• FIGS. 17A-17C illustrate the simple, low cost fabrication of particle sorter 110, which is accomplished by UV ozone bonding together an etched polydimethylsiloxine (PDMS) substrate 130 and a glass substrate 132. The PDMS substrate 130 has been etched to form the input channel 112, output channels 116 a, 116 b, 116 c, and actuation area 114. Specifically, the PDMS substrate and glass substrate are surface treated in a UV ozone chamber with a lamp output of 28 mW at 254 nm, and bonding occurs as the substrates 130, 132 physically contact each other.
  • The piezoelectric actuator is formed using a first layer 136 such as stainless steel or copper and a second layer 134 such as lead zirconate titanate. Lead zirconate titanate has a chemical formula of Pb[ZrxTi1-x]O3, where 0<x<1, and is a ceramic perovskite material that shows a marked piezoelectric effect. It is also known as PZT which is an abbreviation of the chemical formula. Contact pads 38 are provided for application of the control signal across the two layers.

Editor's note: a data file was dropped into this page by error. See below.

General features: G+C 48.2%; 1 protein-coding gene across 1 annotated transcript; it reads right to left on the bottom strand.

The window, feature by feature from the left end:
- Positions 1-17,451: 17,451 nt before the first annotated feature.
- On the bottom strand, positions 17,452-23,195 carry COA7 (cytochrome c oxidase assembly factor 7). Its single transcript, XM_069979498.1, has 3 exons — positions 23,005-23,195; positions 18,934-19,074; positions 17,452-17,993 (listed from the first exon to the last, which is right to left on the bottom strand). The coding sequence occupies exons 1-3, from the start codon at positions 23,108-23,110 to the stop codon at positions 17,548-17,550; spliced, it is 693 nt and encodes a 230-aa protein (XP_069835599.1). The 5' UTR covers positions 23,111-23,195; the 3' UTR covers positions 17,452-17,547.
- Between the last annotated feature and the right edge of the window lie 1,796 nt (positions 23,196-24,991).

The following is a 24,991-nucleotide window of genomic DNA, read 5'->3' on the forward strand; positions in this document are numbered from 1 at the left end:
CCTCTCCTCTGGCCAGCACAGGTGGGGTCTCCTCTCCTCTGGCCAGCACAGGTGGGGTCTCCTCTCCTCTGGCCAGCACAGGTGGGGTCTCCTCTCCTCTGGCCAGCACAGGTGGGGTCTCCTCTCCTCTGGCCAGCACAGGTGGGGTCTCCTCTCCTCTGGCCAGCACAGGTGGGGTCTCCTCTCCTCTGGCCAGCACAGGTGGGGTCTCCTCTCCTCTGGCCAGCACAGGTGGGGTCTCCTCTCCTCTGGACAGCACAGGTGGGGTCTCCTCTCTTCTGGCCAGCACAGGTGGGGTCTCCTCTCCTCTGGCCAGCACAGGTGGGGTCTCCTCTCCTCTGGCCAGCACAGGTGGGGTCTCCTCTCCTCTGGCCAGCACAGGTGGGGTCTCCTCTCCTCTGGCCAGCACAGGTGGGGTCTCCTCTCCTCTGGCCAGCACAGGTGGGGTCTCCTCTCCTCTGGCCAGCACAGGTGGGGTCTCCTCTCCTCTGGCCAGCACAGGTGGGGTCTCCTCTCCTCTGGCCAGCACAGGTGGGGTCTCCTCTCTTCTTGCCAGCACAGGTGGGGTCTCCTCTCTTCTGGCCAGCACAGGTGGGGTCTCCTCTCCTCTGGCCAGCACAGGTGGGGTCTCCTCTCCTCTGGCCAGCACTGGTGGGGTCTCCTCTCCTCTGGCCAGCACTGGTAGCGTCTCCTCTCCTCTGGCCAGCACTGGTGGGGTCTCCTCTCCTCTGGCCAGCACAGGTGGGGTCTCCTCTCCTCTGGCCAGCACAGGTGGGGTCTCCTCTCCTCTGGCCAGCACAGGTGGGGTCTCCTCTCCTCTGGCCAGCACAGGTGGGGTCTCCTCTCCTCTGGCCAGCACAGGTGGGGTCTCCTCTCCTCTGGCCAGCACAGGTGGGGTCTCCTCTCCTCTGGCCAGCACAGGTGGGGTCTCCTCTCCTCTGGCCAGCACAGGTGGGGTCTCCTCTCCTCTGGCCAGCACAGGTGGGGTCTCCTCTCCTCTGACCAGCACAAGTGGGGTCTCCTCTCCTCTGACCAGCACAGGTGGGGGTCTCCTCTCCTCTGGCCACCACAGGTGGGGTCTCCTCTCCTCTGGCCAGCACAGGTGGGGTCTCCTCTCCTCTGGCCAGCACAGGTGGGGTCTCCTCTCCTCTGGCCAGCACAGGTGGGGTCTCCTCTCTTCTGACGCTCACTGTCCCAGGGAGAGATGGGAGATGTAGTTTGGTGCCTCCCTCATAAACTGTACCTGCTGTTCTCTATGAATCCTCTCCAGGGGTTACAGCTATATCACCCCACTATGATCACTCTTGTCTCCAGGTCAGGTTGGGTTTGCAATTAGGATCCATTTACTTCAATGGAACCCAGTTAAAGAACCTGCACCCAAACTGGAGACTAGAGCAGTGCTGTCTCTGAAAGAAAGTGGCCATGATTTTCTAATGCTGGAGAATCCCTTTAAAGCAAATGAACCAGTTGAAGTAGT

• The piezoelectric actuator 118 is integrated with the PDMS substrate by first forming a hole in the PDMS substrate, such as by using a 16 mm diameter punch, and then both the PDMS substrate and the piezoelectric actuator 118 are UV ozone treated for another five minutes. The actuator is then aligned and brought into contract with the PDMS substrate 130, and the sorter 10 is then baked at 85 degrees C. for 8 hours.